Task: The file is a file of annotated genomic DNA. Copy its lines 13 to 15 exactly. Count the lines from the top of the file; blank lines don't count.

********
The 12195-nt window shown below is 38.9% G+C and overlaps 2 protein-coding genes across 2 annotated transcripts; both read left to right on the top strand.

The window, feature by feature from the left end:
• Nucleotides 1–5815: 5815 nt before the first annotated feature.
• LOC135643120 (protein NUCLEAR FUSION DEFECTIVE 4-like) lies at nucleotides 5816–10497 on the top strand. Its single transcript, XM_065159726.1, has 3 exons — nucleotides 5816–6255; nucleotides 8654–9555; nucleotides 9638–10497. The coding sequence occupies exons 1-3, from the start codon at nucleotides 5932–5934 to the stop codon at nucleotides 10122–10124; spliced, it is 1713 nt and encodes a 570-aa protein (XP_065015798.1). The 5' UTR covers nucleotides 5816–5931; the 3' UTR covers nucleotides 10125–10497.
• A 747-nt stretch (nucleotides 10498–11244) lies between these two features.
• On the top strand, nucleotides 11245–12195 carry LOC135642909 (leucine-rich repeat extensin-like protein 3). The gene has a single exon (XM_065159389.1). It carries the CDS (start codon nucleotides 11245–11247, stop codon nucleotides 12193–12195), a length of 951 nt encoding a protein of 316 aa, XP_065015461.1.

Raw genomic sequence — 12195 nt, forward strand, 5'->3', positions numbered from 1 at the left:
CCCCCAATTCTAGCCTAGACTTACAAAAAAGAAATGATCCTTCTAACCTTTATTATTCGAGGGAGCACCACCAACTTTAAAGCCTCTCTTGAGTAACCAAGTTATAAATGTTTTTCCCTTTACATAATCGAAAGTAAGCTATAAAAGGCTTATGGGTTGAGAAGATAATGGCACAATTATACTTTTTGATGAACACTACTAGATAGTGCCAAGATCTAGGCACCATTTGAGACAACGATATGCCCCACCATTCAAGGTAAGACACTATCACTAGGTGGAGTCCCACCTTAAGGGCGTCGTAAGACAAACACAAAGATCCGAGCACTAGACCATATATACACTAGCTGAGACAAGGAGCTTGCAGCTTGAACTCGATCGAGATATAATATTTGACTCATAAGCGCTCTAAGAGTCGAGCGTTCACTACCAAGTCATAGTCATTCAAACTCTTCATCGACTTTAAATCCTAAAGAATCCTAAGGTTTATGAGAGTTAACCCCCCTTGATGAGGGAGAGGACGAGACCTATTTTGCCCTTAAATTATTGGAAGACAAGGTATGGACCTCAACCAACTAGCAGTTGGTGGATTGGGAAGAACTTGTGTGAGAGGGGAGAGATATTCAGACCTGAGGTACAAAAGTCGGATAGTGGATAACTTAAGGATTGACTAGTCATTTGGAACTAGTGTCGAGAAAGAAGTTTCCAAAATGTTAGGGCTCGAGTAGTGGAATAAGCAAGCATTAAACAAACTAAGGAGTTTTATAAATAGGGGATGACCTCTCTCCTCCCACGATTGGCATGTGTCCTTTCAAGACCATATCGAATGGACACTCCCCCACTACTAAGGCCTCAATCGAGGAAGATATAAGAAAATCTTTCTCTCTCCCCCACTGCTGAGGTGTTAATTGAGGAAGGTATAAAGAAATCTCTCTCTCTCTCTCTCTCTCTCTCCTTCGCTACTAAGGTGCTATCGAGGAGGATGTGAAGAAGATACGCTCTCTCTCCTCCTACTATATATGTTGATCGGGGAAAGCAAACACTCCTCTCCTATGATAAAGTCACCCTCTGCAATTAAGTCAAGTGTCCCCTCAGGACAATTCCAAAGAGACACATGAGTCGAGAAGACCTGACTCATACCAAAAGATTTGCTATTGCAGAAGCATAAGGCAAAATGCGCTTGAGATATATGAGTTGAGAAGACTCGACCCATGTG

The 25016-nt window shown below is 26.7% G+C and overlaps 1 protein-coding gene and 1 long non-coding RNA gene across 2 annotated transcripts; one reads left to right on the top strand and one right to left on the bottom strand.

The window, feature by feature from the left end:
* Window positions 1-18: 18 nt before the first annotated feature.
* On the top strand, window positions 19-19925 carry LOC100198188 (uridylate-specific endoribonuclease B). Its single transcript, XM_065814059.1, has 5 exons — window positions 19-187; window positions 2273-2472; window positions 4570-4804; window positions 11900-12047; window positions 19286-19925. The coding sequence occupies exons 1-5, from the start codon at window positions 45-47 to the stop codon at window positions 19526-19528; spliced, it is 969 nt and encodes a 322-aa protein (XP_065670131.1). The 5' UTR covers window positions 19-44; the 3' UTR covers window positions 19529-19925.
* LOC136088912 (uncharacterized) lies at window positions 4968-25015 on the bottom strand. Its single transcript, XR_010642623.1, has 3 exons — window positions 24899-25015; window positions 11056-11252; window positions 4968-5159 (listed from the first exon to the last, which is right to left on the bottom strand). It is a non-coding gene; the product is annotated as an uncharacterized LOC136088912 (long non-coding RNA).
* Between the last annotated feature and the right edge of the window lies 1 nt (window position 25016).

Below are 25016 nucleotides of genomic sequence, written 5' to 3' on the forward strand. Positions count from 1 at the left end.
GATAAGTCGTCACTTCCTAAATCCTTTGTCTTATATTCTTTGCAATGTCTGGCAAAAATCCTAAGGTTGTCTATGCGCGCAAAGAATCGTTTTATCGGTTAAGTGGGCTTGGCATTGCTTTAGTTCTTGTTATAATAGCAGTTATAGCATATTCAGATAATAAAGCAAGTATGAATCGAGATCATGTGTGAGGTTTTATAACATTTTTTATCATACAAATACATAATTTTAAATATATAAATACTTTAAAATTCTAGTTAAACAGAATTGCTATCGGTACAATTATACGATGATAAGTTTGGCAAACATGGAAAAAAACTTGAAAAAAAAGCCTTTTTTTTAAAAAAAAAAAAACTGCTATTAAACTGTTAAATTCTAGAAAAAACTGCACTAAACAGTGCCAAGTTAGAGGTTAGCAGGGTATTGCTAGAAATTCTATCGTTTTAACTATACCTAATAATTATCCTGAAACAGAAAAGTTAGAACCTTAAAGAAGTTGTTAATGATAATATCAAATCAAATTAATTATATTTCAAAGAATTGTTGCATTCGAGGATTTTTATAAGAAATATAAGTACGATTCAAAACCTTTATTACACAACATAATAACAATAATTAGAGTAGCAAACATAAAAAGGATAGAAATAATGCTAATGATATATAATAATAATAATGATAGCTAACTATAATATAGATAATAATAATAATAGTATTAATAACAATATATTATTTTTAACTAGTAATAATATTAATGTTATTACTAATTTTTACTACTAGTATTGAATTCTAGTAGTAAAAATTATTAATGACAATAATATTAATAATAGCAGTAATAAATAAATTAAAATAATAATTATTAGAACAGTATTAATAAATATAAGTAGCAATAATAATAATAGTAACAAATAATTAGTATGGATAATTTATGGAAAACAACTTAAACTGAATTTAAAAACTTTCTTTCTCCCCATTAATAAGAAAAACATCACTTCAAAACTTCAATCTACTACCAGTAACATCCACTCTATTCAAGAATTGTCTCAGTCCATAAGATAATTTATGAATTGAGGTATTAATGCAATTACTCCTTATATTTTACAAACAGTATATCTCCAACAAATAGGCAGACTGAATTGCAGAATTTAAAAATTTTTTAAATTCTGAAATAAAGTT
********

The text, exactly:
* LOC136088912 (uncharacterized) lies at window positions 4968-25015 on the bottom strand. Its single transcript, XR_010642623.1, has 3 exons — window positions 24899-25015; window positions 11056-11252; window positions 4968-5159 (listed from the first exon to the last, which is right to left on the bottom strand). It is a non-coding gene; the product is annotated as an uncharacterized LOC136088912 (long non-coding RNA).
* Between the last annotated feature and the right edge of the window lies 1 nt (window position 25016).

Below are 25016 nucleotides of genomic sequence, written 5' to 3' on the forward strand. Positions count from 1 at the left end.